Archived Story

Take closer look at stalking issue

Published 10:08am Friday, February 14, 2014

Stalking, defined as a pattern of behavior directed at a specific person that would cause a reasonable person to feel fear, is happening right here in our community.

A majority of stalking victims are stalked by someone they know, generally a current or former boyfriend/girlfriend or spouse. Many stalking incidents involve the use of weapons to threaten, or physically harm, a victim. The vast majority of victims murdered by their partners were stalked prior to their deaths. Being stalked has an incredible effect on a victim. Stalking victims are much more likely to experience anxiety, insomnia and severe depression than the general population. Their anxiety is caused in part by their victimization not being taken seriously by family and friends, or the criminal justice system.

Even though there are laws against stalking in all 50 states, many times stalking behaviors are still handled inappropriately by law enforcement. Viewing stalking incidents individually rather than taking a good look at the whole picture is part of the problem.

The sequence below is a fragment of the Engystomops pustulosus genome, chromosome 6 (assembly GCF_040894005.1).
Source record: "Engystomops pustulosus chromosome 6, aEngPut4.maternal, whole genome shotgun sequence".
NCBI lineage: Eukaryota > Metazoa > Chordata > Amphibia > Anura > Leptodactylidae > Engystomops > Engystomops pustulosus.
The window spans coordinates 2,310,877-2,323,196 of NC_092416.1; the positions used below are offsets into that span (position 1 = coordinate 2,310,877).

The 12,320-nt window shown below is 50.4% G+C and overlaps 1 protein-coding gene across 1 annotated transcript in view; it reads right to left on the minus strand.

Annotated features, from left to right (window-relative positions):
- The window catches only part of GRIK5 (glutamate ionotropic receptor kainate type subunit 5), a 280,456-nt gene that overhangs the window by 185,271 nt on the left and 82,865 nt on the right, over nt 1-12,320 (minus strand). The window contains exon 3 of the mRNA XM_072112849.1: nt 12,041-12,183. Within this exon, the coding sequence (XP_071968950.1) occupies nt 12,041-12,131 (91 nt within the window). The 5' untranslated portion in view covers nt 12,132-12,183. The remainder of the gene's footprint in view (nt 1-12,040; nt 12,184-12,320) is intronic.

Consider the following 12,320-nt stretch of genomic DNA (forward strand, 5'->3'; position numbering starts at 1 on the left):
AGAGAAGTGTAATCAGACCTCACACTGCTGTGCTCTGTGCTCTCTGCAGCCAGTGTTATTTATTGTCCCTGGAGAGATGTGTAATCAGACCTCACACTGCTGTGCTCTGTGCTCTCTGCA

Many times law enforcement’s answer is for the victim to get a restraining order. A restraining order can be a valuable tool for law enforcement to use, but it actually provides no protection from harm, and can actually escalate a stalking situation, especially if reported violations are not promptly charged as crimes.

Any community member dealing with a stalking situation is encouraged to call an advocate at the Crime Victims Resource Center to talk about options to increase his or her safety, and how to effectively present concerns to law enforcement or the criminal justice system to see if the stalker can be criminally charged. Crime Victims Resource Center advocates are available at no charge, 24 hours a day by calling 507-437-6680.


Lana Hollerud

Crime Victims Resource Center